EPFL researchers discovered that super-selective binding interactions between nanomaterials and protein surfaces are controlled not only by molecular density but also by pattern and structural rigidity. The discovery could help improve current approaches to virus prevention and cancer detection.
So much of biology is based on the biophysical process of binding: establishing a strong bond between one or more groups of atoms known as ligands and their corresponding receptor molecule on a surface. The first fundamental process that allows a virus to infect a host, or chemotherapy to fight cancer, is a binding event. But binding interactions—at least, our understanding of them—have a “Goldilocks problem”: too few ligands on one molecule makes it impossible for it to stably bind with the correct target, while too many can result in undesirable side effects.
“When binding is triggered by a threshold density of target receptors, we call this ‘super-selective’ binding, which is critical to preventing random interactions that could dysregulate biological function,” explains Maartje Bastings, head of the Programmable Biomaterials Laboratory (PBL) in the School of Engineering.
Our goal was to carve out design principles as simply as possible, so that every ligand molecule participates in the binding interaction. We now have a very useful toolbox for further exploiting super-selective binding interactions in biological systems.Maartje Bastings
“Because nature does not overcomplicate things, we wanted to know the bare minimum of binding interactions that would still allow for super-selective binding to occur. We also wanted to know if the pattern in which the ligand molecules are arranged affects selectivity. As it turns out, it does.”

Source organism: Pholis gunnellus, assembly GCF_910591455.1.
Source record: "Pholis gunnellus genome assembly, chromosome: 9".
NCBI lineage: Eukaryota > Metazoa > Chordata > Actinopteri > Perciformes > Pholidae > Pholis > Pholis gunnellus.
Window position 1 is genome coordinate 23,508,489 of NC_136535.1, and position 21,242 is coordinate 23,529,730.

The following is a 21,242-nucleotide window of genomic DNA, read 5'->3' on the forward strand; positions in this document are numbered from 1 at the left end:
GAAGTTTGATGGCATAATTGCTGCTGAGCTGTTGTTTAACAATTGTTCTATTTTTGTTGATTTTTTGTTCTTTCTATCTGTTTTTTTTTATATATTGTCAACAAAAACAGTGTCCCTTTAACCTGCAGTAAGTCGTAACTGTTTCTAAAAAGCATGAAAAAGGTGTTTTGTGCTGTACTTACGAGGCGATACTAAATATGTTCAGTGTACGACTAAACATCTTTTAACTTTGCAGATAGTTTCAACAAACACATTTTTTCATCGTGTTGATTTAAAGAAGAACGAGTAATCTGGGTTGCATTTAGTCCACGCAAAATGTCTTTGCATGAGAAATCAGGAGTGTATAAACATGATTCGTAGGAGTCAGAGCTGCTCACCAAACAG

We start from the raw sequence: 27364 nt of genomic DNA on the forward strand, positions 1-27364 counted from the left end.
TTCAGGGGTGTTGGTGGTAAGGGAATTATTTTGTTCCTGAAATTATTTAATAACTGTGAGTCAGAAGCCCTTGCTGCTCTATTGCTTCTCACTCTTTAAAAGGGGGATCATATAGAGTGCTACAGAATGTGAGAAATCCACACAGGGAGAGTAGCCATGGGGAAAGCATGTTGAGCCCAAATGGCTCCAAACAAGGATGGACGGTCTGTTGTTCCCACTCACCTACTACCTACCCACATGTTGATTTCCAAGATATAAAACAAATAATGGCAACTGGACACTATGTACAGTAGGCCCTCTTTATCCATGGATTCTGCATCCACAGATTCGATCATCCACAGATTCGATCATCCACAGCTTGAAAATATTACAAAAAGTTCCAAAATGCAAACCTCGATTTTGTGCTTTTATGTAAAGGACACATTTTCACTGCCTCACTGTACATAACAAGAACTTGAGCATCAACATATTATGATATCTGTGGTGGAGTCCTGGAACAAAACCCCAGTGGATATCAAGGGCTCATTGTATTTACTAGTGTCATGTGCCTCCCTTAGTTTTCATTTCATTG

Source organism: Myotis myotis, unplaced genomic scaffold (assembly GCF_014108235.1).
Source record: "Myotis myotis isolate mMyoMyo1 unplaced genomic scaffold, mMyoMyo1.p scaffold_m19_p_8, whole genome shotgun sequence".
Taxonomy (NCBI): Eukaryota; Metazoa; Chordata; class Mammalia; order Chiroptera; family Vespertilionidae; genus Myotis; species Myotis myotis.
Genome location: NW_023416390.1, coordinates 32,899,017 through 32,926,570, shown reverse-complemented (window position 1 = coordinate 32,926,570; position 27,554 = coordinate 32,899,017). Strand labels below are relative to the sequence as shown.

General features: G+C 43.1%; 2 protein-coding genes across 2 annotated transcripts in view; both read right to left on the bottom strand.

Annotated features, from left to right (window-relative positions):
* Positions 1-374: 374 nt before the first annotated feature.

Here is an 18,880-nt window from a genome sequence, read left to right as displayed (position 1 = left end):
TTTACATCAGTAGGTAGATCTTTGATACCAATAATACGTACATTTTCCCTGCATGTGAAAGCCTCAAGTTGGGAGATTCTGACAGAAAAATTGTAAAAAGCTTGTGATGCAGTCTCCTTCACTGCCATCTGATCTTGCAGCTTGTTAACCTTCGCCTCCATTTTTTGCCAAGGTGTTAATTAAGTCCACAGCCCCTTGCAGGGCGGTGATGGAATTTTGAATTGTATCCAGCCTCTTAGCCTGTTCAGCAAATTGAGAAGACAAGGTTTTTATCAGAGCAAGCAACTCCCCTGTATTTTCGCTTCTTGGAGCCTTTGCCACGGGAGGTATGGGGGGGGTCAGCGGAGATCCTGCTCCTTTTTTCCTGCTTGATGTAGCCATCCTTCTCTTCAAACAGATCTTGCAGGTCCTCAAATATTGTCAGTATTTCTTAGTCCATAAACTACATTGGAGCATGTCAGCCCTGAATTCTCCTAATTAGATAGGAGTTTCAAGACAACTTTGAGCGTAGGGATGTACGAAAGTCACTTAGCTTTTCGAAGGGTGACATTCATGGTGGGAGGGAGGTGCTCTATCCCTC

Bastings and four of her Ph.D. students have recently published a study in the Journal of the American Chemical Society that identifies the optimal ligand number for super-selective binding: six. But they also found, to their excitement, that the arrangement of these ligands—in a line, circle, or triangle, for example—also significantly impacted binding efficacy. They have dubbed the phenomenon “multivalent pattern recognition” or MPR.
“MPR opens up a whole new set of hypotheses around how molecular communication in biological and immunological processes might work. For example, the SARS-CoV-2 virus has a pattern of spike proteins that it uses to bind to cell surfaces, and these patterns could be really critical when it comes to selectivity.”
From coronaviruses to cancer
Because its double helix structure is so precise and well understood, DNA is the perfect model molecule for the PBL’s research. For this study, the team designed a rigid disk made entirely out of DNA, where the position and number of all ligand molecules could be precisely controlled. After engineering a series of ligand-receptor architectures to explore how density, geometry, and nano-spacing influenced binding super-selectivity, the team realized that rigidity was a key factor. “The more flexible, the less precise,” Bastings says.
“Our goal was to carve out design principles as simple as possible so that every ligand molecule participates in the binding interaction. We now have a very useful toolbox for further exploiting super-selective binding interactions in biological systems.”
The applications for such a “toolbox” are numerous, but Bastings sees three that are immediately useful. “Whether you like it or not,” she says, “the SARS-CoV-2 virus is currently the first thought when it comes to virological applications.” With our findings, one could imagine creating a super-selective particle with ligand patterns designed to bind with the virus to prevent infection or to block a cell site so that the virus cannot infect it.”
Super-selectivity may also benefit diagnostics and therapeutics such as chemotherapy, allowing for more reliable binding with cancer cells, which are known to have a higher density of certain receptor molecules. In this case, healthy cells would go undetected, significantly reducing side effects.
Finally, such selectivity engineering could provide important insights into complex interactions within the immune system. “Because we can now play precisely with patterns of what happens at binding sites, we can potentially ‘communicate’ with the immune system,” Bastings says.